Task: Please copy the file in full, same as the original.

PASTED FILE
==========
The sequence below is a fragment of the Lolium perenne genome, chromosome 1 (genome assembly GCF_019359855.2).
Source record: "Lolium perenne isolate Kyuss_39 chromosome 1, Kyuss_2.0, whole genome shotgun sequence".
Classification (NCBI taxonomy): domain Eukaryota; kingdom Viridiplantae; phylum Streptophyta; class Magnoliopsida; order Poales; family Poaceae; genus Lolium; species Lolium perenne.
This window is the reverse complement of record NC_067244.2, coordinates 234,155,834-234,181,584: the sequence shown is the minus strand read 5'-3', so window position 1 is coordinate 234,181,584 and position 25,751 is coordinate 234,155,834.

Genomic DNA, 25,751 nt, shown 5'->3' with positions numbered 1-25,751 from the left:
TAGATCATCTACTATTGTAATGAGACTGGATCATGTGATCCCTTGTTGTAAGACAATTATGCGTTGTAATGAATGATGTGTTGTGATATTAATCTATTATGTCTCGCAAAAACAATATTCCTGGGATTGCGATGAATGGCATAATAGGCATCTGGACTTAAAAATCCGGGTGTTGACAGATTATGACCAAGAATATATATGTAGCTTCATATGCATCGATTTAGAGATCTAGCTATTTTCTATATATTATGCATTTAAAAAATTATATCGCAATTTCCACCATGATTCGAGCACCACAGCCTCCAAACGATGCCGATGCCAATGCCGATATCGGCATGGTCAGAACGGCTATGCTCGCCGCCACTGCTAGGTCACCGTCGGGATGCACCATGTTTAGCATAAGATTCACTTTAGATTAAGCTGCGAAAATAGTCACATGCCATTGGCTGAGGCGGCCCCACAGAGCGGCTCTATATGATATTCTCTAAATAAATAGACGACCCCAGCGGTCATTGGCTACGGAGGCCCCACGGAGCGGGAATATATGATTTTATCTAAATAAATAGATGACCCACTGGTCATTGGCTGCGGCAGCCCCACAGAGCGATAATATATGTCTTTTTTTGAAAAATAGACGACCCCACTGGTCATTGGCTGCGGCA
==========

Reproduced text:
The sequence below is a fragment of the Lolium perenne genome, chromosome 1 (genome assembly GCF_019359855.2).
Source record: "Lolium perenne isolate Kyuss_39 chromosome 1, Kyuss_2.0, whole genome shotgun sequence".
Classification (NCBI taxonomy): domain Eukaryota; kingdom Viridiplantae; phylum Streptophyta; class Magnoliopsida; order Poales; family Poaceae; genus Lolium; species Lolium perenne.
This window is the reverse complement of record NC_067244.2, coordinates 234,155,834-234,181,584: the sequence shown is the minus strand read 5'-3', so window position 1 is coordinate 234,181,584 and position 25,751 is coordinate 234,155,834.

Genomic DNA, 25,751 nt, shown 5'->3' with positions numbered 1-25,751 from the left:
TAGATCATCTACTATTGTAATGAGACTGGATCATGTGATCCCTTGTTGTAAGACAATTATGCGTTGTAATGAATGATGTGTTGTGATATTAATCTATTATGTCTCGCAAAAACAATATTCCTGGGATTGCGATGAATGGCATAATAGGCATCTGGACTTAAAAATCCGGGTGTTGACAGATTATGACCAAGAATATATATGTAGCTTCATATGCATCGATTTAGAGATCTAGCTATTTTCTATATATTATGCATTTAAAAAATTATATCGCAATTTCCACCATGATTCGAGCACCACAGCCTCCAAACGATGCCGATGCCAATGCCGATATCGGCATGGTCAGAACGGCTATGCTCGCCGCCACTGCTAGGTCACCGTCGGGATGCACCATGTTTAGCATAAGATTCACTTTAGATTAAGCTGCGAAAATAGTCACATGCCATTGGCTGAGGCGGCCCCACAGAGCGGCTCTATATGATATTCTCTAAATAAATAGACGACCCCAGCGGTCATTGGCTACGGAGGCCCCACGGAGCGGGAATATATGATTTTATCTAAATAAATAGATGACCCACTGGTCATTGGCTGCGGCAGCCCCACAGAGCGATAATATATGTCTTTTTTTGAAAAATAGACGACCCCACTGGTCATTGGCTGCGGCA